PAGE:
Jan 11, 2022
Dr. Zachary Featherstone is currently training to be a #pediatrician at UNLV Kirk Kerkorian School of Medicine. In his #DeafSuccess story, Zachary discusses the importance of setting expectations early on when developing relationships with patients so the language barrier is a non-issue. He shares the struggles and triumphs of his legal battle while attending medical school and the persistence required to gain reasonable accommodations.
Full video description: https://tinyurl.com/36jy3t5y
Zach, a bald white man with glasses, sits in a darkened room and signs. The NDC logo is in the upper right corner with text overlaid “#DeafSuccess.”
When I enter into the patients’ rooms to do evaluations, assessments and physicals for diagnoses or when developing treatment plans, I have an interpreter in the exam room with me. I place the interpreter behind the patient, rather than by my side where it would create a distraction.
In the many years that I have been in medical practice, I’ve only had about three patients complain about the logistics of the interpreter; three out of a countless array of patients I’ve worked with.
The reality is that I have to be the one to set the expectation from the minute I walk in the room. “Hi, I’m Doctor Featherstone. This is the interpreter. How can I help you today?”
Now we zoom in on a slow motion close up of Dr. Featherstone smiling at the camera. Text appears on a banner: Dr. Zachary Featherstone, D.O. Pediatric Resident.
I was accepted by a medical school, which was great! I filled out and returned the paperwork they sent. After it was accepted and approved, I got in touch with the school to kindly request an interpreter. They immediately had concerns about cost, logistics, and whether or not deaf people were even capable of attending medical school.
This went on for months, and my request for an interpreter morphed into an analysis of my capabilities as a deaf person and not about finding an interpreter.
At this point, I had attended BYU and had already worked for one year as an operating room technician. During that time I had demonstrated that I was able to perform multiple tasks in the OR, including work with other doctors.
I received a certified letter in the mail that informed me that my enrollment in medical school had been canceled and that my acceptance into medical school had been regretfully withdrawn.
The reasons were threefold. First, my attendance would mean changing the curriculum for the medical school. Second, in an emergency situation, a deaf physician poses a risk to the patient, and third, that a deaf person is a distraction to other students and will negatively affect their educational experience. Those were their reasons. I was taken aback by this.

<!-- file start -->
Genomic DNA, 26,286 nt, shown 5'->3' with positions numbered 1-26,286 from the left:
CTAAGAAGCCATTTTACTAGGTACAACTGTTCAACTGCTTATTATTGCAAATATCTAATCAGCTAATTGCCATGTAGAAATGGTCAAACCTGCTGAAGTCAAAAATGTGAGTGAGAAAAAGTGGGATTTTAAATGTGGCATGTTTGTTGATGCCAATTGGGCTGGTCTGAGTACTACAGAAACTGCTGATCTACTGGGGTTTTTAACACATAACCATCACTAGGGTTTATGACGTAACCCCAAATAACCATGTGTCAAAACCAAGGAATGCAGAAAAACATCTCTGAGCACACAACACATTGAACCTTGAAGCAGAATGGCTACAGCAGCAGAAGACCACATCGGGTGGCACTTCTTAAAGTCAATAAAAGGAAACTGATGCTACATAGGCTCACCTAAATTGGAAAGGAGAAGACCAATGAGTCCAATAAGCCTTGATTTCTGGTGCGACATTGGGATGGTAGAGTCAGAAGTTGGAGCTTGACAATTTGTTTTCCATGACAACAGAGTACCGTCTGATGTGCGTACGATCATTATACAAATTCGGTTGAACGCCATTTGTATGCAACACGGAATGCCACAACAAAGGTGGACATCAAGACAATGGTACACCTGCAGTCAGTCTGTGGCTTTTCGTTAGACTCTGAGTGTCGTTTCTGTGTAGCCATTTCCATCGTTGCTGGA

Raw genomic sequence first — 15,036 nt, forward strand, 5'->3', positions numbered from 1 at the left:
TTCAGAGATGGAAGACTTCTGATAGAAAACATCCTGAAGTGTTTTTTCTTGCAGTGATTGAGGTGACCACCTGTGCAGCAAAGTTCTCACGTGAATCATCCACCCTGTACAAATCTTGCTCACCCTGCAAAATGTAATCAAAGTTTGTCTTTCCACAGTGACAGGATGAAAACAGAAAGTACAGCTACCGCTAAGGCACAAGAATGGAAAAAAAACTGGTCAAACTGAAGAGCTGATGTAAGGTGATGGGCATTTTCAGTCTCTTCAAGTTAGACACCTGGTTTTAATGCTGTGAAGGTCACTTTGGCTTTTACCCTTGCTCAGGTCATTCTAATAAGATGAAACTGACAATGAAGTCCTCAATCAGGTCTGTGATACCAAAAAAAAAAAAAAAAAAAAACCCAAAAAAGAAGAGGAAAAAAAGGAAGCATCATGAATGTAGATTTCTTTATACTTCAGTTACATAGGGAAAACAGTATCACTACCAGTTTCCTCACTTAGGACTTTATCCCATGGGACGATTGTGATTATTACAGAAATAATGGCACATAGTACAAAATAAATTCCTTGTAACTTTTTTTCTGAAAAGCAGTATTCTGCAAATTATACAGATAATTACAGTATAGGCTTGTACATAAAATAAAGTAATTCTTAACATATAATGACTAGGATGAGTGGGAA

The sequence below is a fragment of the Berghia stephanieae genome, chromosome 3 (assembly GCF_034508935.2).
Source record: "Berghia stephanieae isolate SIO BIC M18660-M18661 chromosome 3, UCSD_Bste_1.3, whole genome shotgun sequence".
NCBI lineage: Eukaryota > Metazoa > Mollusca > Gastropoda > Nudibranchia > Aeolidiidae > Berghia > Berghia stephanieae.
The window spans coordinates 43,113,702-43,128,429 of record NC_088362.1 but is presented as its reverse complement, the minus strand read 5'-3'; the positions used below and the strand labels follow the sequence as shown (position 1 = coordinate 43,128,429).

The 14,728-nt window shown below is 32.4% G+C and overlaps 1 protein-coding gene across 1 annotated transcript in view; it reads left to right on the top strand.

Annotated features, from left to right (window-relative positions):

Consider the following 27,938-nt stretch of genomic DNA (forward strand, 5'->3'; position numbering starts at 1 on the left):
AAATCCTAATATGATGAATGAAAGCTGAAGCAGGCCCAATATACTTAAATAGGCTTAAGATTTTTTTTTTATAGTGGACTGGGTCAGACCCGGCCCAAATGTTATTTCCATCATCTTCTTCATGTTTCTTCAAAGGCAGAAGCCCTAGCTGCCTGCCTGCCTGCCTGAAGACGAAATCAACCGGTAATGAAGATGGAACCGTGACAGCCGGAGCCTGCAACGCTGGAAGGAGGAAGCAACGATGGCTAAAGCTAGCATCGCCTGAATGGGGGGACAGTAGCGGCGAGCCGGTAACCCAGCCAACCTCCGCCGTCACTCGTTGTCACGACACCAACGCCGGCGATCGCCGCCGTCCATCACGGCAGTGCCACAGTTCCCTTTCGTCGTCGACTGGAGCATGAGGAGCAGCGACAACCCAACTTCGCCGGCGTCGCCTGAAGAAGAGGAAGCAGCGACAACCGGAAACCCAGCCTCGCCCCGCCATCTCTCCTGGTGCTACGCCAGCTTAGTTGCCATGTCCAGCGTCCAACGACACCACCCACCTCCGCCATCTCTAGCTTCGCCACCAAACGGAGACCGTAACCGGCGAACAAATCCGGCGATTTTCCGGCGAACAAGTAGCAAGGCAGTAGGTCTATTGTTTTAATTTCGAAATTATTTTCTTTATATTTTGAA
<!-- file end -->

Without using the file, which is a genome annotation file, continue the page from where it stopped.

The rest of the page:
I started with doing some research in hopes of finding other deaf doctors. I found one deaf doctor on the AMPHL website – the Association of Medical Professionals with Hearing Losses. I found this neat fellow, Doctor Christopher Moreland. I asked his opinion and he was able to put me in touch with a phenomenal lawyer. And they validated that I was not wrong. I showed them the evidence and e-mails I had collected that proved I had been discriminated against.
My lawyer wrote a letter to the school warning them that this would result in a lawsuit if they didn’t remedy their error. He gave them one week to respond. We heard nothing back, so we went forward and filed a lawsuit.
Just before medical school was about to start, I had my pretrial hearing where the judge ordered that I attend medical school while the lawsuit was in progress. So I started med school.
The legal proceedings took two years, so those first two years of medical school were stressful with my studies plus going to frequent legal meetings, preparing for trial. It was tough.
Finally, one day the school called and indicated they were willing to negotiate and work together to find a resolution. We did and from then on everything went well.
Clearly, we deaf people have a lot more challenges than typical, but we shouldn’t allow that to stop us. We must keep trying. Even if you fail, get up and try again.
You have a full army of people behind you, rooting for you to keep going.
Text appears: Dr. Featherstone will complete his training as a pediatrician in June 2022.
A teal banner animates in with the text #DeafSuccess.
NDC Logo appears above text, black lettering on a white background: nationaldeafcenter.org
“This video was developed under a jointly-funded grant from the U.S. Department of Education’s Office of Special Education Programs (OSEP) and the Rehabilitation Services Administration (RSA) #HD326D160001. However, the contents do not necessarily represent the positions or policies of the federal government.”
Next to it, three logos appear. The first reads “IDEAs that Work” with an arrow drawing a circle from “IDEAs” to “Work” and the words “U.S. Office of Special Education Programs”. The second logo shows a red-and-blue star with text next to it that reads “TA&D”. The third logo shows a blue circle around a tree. In the blue circle are the words “U.S. DEPARTMENT OF EDUCATION.”
Subtitles available in English and Spanish | Subtítulos disponibles en español y inglés
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